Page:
Blog entry 2 - Life in Denmark
Time flies. I’ve been in Denmark for 4 weeks now and there are many things happening.
The “dormitory” I life in is a student residence for students like me and at the same time a boarding school for Danish pupils. This is why we have some house rules, like curfew at 10 p.m. and a room check every second week. Plus, almost everything here is labeled in Danish.
The advantage of having the Danish pupils around is the meals during the week in the food hall. It safes you a lot of money, because food in Denmark is expensive.
And of course I got lucky to have my very own room, because the search for accommodation in Roskilde, Copenhagen and surroundings isn’t funny at all. Especially if you don’t have a CPR number (personal identification number).
Getting a CPR number is the first thing you need to do, once you arrived in Denmark. As an EU student, you need an EU residence permit and an appointment at the office in charge at Copenhagen to apply for a CPR number. With that number you then apply for a NemID (ID for secure online banking, etc.) and the “yellow card” (health card, which you will need for all medical services). If you’ve managed to master all those steps, you can be really proud of yourself!
The location of my residence is perfect for students of the Zealand Academy (5 minutes by foot). Students who study at RUC (Roskilde Universitetscenter) have a longer way though.
Of course, we also explored the surroundings: the town center of Roskilde is 10 minutes away by foot, but most people go by bike. There are a lot of little shops in town, which are open every day (even on Sundays) and a beautiful market place. Plus, there is a chain of ice cream parlors called “Paradis” which has some really nice flavors. The price is about 25 DKK per scoop.
Through a park you can get to the harbor. Don’t miss that view! Along the harbor, there are some restaurants, a museum and a pub.
Not only did we explore Roskilde, but also Copenhagen at the first opportunity! We, that is to say 9 other Erasmus students and I, organized this trip ourselves. We had to, because in Roskilde, there are no official Erasmus trips or parties. What a pity. Anyhow, we took the train from Roskilde to Copenhagen. The ride takes about 25 minutes and costs 81 DKK (regular price). However, if you buy a „Rejsekort“ at the 7Eleven shop by the train station, you can get a lot of discounts and the price of the train ride to Copenhagen is reduced to 49DKK. Fortunately you don’t need a CPR number to buy the „Rejsekort“ (unless you want a personalized card). The card itself costs 80DKK and you always need to have a minimum balance of 70DKK. We learned that the hard way, when we were thrown out of the train 3 stops away from RoskildeJ.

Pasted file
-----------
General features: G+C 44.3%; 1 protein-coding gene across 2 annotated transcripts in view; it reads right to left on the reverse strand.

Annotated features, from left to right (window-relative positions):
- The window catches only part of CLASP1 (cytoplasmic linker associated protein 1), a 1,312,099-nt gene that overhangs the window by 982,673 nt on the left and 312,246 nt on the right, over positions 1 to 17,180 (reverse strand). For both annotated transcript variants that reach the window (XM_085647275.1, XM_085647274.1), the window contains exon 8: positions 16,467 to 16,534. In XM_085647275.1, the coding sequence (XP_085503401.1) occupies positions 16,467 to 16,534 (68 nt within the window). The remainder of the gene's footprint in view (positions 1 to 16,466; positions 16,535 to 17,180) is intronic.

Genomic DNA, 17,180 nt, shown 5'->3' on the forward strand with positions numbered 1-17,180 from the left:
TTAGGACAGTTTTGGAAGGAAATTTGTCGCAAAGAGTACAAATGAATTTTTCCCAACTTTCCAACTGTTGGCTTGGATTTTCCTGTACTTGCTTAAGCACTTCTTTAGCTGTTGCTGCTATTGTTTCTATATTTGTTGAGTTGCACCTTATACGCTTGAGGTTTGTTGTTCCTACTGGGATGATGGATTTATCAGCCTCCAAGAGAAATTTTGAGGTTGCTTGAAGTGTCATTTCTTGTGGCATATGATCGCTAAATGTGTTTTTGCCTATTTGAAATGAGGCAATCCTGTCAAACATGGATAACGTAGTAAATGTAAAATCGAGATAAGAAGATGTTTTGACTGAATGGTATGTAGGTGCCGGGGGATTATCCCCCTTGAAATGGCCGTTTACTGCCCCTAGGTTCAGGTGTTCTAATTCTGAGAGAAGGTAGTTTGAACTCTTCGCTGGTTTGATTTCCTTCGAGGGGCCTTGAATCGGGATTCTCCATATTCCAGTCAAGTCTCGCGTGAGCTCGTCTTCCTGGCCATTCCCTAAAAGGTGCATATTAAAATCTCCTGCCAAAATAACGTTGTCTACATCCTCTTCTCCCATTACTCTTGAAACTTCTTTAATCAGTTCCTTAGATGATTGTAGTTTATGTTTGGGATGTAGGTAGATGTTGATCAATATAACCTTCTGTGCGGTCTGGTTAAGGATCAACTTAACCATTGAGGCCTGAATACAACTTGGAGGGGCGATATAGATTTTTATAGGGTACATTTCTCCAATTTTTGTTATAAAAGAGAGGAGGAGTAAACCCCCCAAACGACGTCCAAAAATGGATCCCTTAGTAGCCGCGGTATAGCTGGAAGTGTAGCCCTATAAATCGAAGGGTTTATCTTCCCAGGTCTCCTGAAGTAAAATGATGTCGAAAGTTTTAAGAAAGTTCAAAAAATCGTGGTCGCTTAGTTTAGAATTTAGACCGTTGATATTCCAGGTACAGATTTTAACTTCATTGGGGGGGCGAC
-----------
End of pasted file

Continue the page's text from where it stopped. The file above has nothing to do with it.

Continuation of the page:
In Copenhagen we visited the famous “Little Mermaid” statue and the Geofin fountain while enjoying the good weather.
We also paid a short visit to the Christiania-district, the twilight zone of Copenhagen. You are not allowed to take pictures, because the people there don’t like tourists on their black markets where they sell weed and other drugs. But I find cities that have different “faces” very interesting.
And of course, we visited the famous amusement park “Tivoli”. It is located right in the center of town, next to the central station and it is filled with attractions.
I am excited what else is going to happen in October. We have some more trips planned. Also, my exam period starts in October, which is earlier than usual, because next year the whole cohort must complete an internship. Luckily, I already made friends with some of the other students in my course. Most students, though live in Copenhagen, because that’s where the action is. Because of the lack of Erasmus parties, we often meet at the “Studenthouse”, a house behind the Zealand Academy buildings. You need a door code to get in, but inside you can play beer pong, table tennis and tabletop soccer. You can also chill with your friends on couches. On Thursdays and Fridays they host the „fridaycafé“. You might think that you are invited to a coffee party, because it starts around 1 p.m., but no! The Danish students are drunk by 5 p.m. on a regular basisJ.It is very funny to go there every once in a while.